Make the pastry: Combine the flour and salt in a bowl; place the butter in a separate bowl. Place both bowls in the freezer for one hour. Remove the bowls from the freezer and make a well in the center of the flour. Add the butter to the well and, using a pastry blender, cut it in until the mixture resembles coarse meal. Make another well in the center. In a small bowl, whisk together the yogurt, lemon juice, and water and add half of this mixture to the well. With your fingertips, mix in the liquid until large lumps form. Remove the large lumps and repeat with the remaining liquid and flour-butter mixture. Pat the lumps into a ball; do not overwork the dough. Cover with plastic wrap and refrigerate for 1 hour.

Prepare the squash: Preheat oven to 375 degrees F. Peel squash, cutting in half and scooping out the seeds. Cut into a 1/2-inch dice. Toss pieces with olive oil and a half-teaspoon of the salt and roast on a baking sheet for 30 minutes or until pieces are tender, turning once during baking. Set aside to cool slightly.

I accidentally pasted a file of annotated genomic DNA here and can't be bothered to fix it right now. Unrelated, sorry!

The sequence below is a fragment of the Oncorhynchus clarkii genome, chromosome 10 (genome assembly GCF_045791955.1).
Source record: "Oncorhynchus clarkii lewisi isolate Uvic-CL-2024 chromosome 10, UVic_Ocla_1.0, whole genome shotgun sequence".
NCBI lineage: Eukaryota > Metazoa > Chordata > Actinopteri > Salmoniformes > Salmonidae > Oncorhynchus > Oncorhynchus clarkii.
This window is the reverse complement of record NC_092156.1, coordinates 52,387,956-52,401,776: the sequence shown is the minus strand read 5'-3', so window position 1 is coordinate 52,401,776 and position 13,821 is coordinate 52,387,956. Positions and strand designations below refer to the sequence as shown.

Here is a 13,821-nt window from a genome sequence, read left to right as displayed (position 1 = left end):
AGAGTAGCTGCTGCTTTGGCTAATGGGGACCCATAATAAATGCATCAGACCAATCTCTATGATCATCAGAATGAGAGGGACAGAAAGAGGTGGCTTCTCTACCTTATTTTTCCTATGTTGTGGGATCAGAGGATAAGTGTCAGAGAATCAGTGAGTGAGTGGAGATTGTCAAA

Caramelize the leeks while the squash is roasting: melt butter in a heavy skillet and cook the leeks over low heat (make sure it’s a low flame otherwise they will quickly burn!) with the remaining half-teaspoon of salt and pinch of sugar, stirring occasionally, until soft and lightly golden brown, about 20 minutes. Stir in cayenne.

Raise the oven temperature to 400 degrees. Toast the pine nuts in a small pan on the stovetop then remove from heat. Mix squash, caramelized onions, cheese, pine nuts, and sage together in a bowl.

Assemble galette: On a floured work surface, roll the dough out into a 12-inch round. Transfer to an ungreased baking sheet. Spread squash, leek, cheese, and sage mixture over the dough, leaving a 1 1/2-inch border. Fold the border over the squash mixture, pleating the edge to make it fit. The center will be open.

Bake until golden brown, 30 to 40 minutes. Remove from the oven, and let cool slightly before transferring carefully to a serving dish. You can serve warm or at room temperature. let stand for 5 minutes, then slide the galette onto a serving plate. Serves 6.